‘Obtaining an Identity Document Gives People the Kind of Life They Did Not Have Before’

‘Obtaining an Identity Document Gives People the Kind of Life They Did Not Have Before’ 1
H.E. Archbishop Buti Tlhagale, O.M.I, archbishop of Johannesburg, South Africa. ©ICMC

ICMC interviews H.E. Buti Tlhagale, Archbishop of Johannesburg and spokesperson for the Southern African Catholic Bishops’ Conference, on statelessness, migration, and the role of faith-based organizations

On 15 December 2023, H.E. Buti Tlhagale, Archbishop of Johannesburg and spokesperson of the Southern African Catholic Bishops’ Conference (SACBC), sat down for an interview with ICMC to discuss statelessness, migration, and the role of faith-based organizations in bringing positive change for migrants.

SACBC is ICMC’s member in South Africa, Botswana, and Eswatini. Since 2018, SACBC’s Pastoral Care for Migrants and Refugees has addressed the needs and challenges of refugees and migrants in the Southern Africa region.

His Excellency traveled to Geneva to participate in the United Nations High Commissioner for Refugees’ (UNHCR) Global Refugee Forum 2023, where he took part in the Multi-Religious Council of Leaders meeting.

How does lack of documentation affect the lives of children? What risks do they face?

When children are registered in mainstream education, schools may request parents’ identity documents, but generally do not require such documents for children. School pupils are, however, required to produce identity documents in order to sit their final exams. If pupils cannot take and pass these exams, they cannot progress to university and their futures are blocked.

More broadly, a lack of identity documents prevents participation in many other aspects of life and society, including finding employment, accessing health services, and travelling. Without an official identity people are not registered anywhere and, in administrative terms, do not exist.

What are the main obstacles to registration?

The main obstacle to registration is ignorance. Many people do not believe that obtaining a birth certificate is important, and many others incorrectly believe that a birth certificate can be obtained later in a child’s life. In addition, those in rural areas may have difficulties meeting the cost of travel to the nearest town or city in order to apply for documents. For those whose births were not registered when they were children, the death of their parents leaves them entirely without any way of proving their identity.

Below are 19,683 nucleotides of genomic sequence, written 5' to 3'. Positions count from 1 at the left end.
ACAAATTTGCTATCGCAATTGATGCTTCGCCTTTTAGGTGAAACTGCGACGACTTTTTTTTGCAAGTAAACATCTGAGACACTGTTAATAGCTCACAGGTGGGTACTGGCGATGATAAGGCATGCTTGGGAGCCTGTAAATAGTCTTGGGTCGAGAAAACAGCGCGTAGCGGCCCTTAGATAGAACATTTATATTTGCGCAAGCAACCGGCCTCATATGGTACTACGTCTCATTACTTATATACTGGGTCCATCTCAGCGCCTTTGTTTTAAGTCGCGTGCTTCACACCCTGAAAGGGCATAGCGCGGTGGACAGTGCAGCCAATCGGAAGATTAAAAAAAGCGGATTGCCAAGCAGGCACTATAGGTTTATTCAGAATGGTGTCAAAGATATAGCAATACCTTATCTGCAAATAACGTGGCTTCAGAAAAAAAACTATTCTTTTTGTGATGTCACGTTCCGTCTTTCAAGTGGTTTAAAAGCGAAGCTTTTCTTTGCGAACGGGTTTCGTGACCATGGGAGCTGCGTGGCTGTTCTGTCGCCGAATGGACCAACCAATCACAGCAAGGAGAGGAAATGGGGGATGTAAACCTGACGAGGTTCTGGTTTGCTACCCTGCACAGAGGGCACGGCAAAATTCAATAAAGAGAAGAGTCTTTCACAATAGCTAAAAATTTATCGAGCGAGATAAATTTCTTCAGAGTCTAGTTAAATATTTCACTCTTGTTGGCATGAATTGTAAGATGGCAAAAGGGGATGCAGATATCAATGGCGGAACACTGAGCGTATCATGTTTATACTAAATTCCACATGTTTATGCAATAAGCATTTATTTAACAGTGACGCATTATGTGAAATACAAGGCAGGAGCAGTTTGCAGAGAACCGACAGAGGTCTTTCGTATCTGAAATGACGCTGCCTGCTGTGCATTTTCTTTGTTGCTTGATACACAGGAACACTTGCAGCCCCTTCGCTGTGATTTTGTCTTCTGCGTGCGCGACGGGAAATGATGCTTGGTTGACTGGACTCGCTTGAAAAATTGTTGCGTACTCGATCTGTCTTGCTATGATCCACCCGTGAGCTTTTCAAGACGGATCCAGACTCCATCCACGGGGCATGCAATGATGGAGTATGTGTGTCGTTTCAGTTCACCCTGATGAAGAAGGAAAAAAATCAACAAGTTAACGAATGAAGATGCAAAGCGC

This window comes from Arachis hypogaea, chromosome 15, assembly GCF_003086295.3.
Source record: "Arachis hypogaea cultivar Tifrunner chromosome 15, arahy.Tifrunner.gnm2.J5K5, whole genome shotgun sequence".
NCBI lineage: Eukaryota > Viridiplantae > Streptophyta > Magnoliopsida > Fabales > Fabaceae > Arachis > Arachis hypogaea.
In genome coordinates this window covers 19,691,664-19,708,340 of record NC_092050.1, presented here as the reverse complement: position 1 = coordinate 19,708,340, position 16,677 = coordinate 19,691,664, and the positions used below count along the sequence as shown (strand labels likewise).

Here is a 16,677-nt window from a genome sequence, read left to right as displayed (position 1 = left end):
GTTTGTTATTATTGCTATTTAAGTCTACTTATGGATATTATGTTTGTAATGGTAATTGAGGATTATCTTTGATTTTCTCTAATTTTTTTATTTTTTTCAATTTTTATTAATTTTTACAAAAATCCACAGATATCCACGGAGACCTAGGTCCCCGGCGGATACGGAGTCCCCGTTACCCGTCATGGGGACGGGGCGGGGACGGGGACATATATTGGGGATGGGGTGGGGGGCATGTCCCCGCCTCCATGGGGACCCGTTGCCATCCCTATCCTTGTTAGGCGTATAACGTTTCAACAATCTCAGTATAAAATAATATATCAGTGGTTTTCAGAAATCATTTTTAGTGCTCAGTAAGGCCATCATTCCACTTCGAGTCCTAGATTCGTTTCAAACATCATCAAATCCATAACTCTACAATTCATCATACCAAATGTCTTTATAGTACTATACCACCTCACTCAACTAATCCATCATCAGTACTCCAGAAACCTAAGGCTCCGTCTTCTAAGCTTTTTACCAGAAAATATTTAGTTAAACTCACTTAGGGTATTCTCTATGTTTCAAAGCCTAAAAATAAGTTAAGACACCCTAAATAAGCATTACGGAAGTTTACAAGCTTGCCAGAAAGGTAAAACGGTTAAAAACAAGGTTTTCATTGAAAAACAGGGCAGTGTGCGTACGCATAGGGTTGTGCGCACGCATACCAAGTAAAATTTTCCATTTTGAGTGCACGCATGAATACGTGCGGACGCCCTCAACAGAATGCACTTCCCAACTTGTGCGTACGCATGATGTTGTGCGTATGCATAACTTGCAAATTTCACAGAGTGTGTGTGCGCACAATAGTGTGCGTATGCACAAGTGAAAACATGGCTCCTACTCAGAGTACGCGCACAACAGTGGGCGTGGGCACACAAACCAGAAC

The other major obstacle is that faced by children of economic migrants or refugees whose parents crossed the border into the host country without any identity documents. If a child grows up without a birth certificate from the country where he or she was born, the country where they live will not issue one. This is another important impediment to registration.

Are migrants and refugees more at risk of statelessness?

Refugees stand a better chance of being accepted for registration in host countries, because refugees are legally recognized and, in general, a country that accepts refugees has procedures in place to register them.

Economic migrants, or those people who move around looking for jobs, are the ones who are really at risk of statelessness. If a migrant enters a country without identity documents, then it is likely that they will remain undocumented, and therefore stateless, for a very long time. These people remain in limbo, unable to work legally or access mainstream services or facilities such as bank loans. It’s an invidious position, made worse by the lack of legal frameworks to enable people to become citizens. Many governments would rather economic migrants were not in their countries, so they do not adopt laws to enable citizenship in the hope of making it difficult for them to stay.

What is the role of religious leaders in addressing statelessness?

Firstly, religious leaders should seek to influence and appeal to governments to subscribe to the major UN treaties. For children, the UN Convention on the Rights of the Child requires States to register children on their territory whose parents are unknown. This means providing them with a birth certificate so that they can later obtain the official identity documents that will enable them to work, live, and be protected just like any other citizen. The issue is that some governments are not prepared to accept foreign nationals because they already have so many problems in meeting their own citizens’ needs.

Religious leaders can also raise awareness at the community level, in communities where children are born without birth certificates, to raise awareness and try to avoid a situation of lack of registration. The only way to reduce the number of unregistered children in the coming generations is to introduce a law that obliges people to register their children, that is fully implemented and monitored. If religious leaders can help solve the problem at a community level, we are helping both the state and the population.